With all rock performers, but especially with so-called "singer/ songwriters," the element of persona is crucial to an understanding of the artist's work.

J.D. Souther's third solo album, "You're Only Lonely" (Columbia JC 36093), presents a portrait of a fragile, withdrawn, shattered man. (Appearances deceive: Although Souther is a founding member of the Los Angeles country-rock coterie, in the record's cover photographs he resembles cartoonish Garry Trudeau's newspaper reporter, Rick Redfern.)

Souther has achieved recognition primarily through other musicians' interpreations of his songs. Yet he is an important composer, constructing careful harmonies and precise vocal arrangements. The album is impeccably engineered and produced (Souther served as producer) and features Los Angeles session regulars such as guitartists Danny Korchmar and Waddy Wachtel, bassist Kenny Edwards, and drummer Rick Marotta -- all accomplished professionals, and perhaps best known as Linda Ronstadt's band.

"You're Only Lonely" is a persistent exploration of Souther's thorough absorption in his own sorrow, almost monochromatic in its composer's obsession. The title track and "If You Don't Want My Love" mask Souther's glumness with lilting, delicately soothing melodies.

Two compostions have been recorded strikingly by other singers. Nicolette Larson's husky, throaty version of "Last in Love" appears on her 1978 debut album, while Linda Ronstadt's amazings powerful rendition of "White Rhythm and Blues" is included on her "Living in the U.s.a." Souther's more melodical delivery of both selections is, by contrast, simple and plaintive.

"The Moon Just Turned Blue" is a funny throwaway, a parody of country-and-western misery. The belligerent "Till the Bars Burn Down" begins promisingly, but the forthright guitar line and drumwork don't save if from disintegration. "Fifteen Bucks" continues the brooding, surly theme of what critic Janet Maslin calls the Hollywood barfly-outlaw" and carries it to extremes; the song is lame and silly.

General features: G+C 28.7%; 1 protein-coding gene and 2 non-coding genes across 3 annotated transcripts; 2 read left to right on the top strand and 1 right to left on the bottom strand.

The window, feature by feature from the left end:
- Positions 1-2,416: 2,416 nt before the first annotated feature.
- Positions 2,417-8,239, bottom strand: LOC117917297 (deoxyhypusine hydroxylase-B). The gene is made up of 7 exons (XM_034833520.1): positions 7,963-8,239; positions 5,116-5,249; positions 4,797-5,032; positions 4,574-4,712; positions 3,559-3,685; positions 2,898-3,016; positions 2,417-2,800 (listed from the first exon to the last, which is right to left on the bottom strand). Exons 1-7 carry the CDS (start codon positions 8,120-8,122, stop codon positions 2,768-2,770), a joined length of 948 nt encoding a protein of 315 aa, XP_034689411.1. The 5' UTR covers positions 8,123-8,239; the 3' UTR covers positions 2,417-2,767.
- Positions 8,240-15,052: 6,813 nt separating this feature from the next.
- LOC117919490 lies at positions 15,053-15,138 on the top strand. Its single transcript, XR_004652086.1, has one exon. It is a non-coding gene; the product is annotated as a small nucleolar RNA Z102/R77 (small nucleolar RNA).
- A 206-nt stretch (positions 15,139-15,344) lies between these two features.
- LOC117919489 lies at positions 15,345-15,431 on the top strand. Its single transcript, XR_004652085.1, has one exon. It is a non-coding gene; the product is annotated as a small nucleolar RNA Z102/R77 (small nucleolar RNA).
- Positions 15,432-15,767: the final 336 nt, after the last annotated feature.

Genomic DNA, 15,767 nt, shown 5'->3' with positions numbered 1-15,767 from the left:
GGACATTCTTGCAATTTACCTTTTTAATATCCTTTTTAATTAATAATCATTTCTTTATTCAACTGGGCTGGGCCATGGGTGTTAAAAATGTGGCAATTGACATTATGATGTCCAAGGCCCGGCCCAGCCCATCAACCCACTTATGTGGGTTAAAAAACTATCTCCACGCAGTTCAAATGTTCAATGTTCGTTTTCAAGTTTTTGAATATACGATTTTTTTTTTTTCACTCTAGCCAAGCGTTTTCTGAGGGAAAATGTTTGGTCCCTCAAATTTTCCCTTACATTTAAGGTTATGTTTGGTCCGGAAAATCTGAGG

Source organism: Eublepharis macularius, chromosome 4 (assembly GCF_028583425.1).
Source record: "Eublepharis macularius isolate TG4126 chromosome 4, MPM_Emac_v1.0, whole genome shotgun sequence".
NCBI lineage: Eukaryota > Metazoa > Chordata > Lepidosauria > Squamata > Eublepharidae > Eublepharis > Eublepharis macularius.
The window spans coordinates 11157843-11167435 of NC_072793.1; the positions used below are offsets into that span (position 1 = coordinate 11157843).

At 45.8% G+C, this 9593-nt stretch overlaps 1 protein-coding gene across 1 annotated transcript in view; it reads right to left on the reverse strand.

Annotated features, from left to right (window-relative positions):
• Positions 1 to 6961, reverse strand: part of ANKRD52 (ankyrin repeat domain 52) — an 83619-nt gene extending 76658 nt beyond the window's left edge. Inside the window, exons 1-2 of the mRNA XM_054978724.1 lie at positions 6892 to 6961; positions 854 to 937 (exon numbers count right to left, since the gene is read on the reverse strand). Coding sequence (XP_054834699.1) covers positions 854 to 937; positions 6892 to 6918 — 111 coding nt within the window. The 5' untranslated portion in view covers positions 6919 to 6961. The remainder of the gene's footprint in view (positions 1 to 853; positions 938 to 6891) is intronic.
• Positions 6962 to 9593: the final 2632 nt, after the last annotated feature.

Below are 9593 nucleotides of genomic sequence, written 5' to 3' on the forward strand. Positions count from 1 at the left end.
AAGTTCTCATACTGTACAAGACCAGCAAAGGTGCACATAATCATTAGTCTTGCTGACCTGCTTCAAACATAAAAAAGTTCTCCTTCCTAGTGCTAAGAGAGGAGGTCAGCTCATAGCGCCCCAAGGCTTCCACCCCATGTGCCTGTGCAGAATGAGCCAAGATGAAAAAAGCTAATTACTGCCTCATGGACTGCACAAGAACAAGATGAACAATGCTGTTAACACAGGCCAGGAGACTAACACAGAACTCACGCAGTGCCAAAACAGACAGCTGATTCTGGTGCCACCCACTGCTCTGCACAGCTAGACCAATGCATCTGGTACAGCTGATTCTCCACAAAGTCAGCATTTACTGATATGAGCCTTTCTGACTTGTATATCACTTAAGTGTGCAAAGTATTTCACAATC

"Songs of Love" (which bears a vague similarity to the Eagles' "Take It to the Limit") is meticulous, a subdued meditation on the singer's failures. "Trouble in Paradise" is the most rousing cut on the album; it's an energetic remake of a song recorded by the ill-fated Souther Hillman Furary Band in the mid- 1970s. Souther's reworking is rich and full, supplemented by David Sanborn's currently fashionable, expertly played saxaphone. Souther is immaculate -- even when he rocks; he never gets his hands dirty.

"You're Only Lonely" is a modest album, but it isn't a bad one. Despite Souther's tendency to overindulge in self-pity, it's a preasure to listen to a male songwriter who's not afraid to acknowledge and appraise honestly his dissastisfaction, fears and shortcomings.

Walter Egan, too, has recorded a third solo effort, "Hi Fi" (Columbia JC 35796). Egan is a former Washingtonionan who now lives in Los Angeles, and "Hi Fi" would like to show us how much fun it is to write songs and party in the (high-tech rather than laid-back) ambience of the California music industry. What the album actually reveals, however, is merely the extent to which rock songwriting is a routine and mechanical chore. It doesn't tell us much more than that because Egas hasn't yet drawn out any one aspect of his songwriting personality and expanded it satisfactorily.

Egan is perfectly competent composer of short pop songs intended for Top 40 radio airplay; he writes imaginative instrumental parts and his guitar solos are concise if obligatory. He has clearly been influenced by the intricate multiple harmonies and shiny disposable esthetic of the Beach Boys -- indeed, the album is dedicated to Brian Wilson. The unrelenting beat and male/female counterpoint (vocalist Annie McLoone contributes sparkling harmonies and is the most impressive member of Egan's back-up "Professional Band") suggest a low-budget Fleetwood Mac. Egan seems to want to play Lindsey Buckingham to McLoon's Stevie Nicks (and, indeed, Buckingham and Nicks were involved in his first two LPs). But he's only fitfully successful in his Fleetwood Mac imitation because "Hi Fi" lacks that group's interplay among several members who each possess a distinctive trait of writing or performances. It's this counterbalance of styles that supplies a band such as Fleetwood Mac with dramatic tension.

Walter Egan earnestly writes troubled, catchy laments: "I Can't Wait," "That's That," "Hi Fi Love," "Bad News Travels Fast." But his lyrics are too often overwrought, his musical structures too tedious to support them. More than anything else, "Hi Fi" indicates that Walter Egan, promising musician that he is, should find himself a full-flidged band.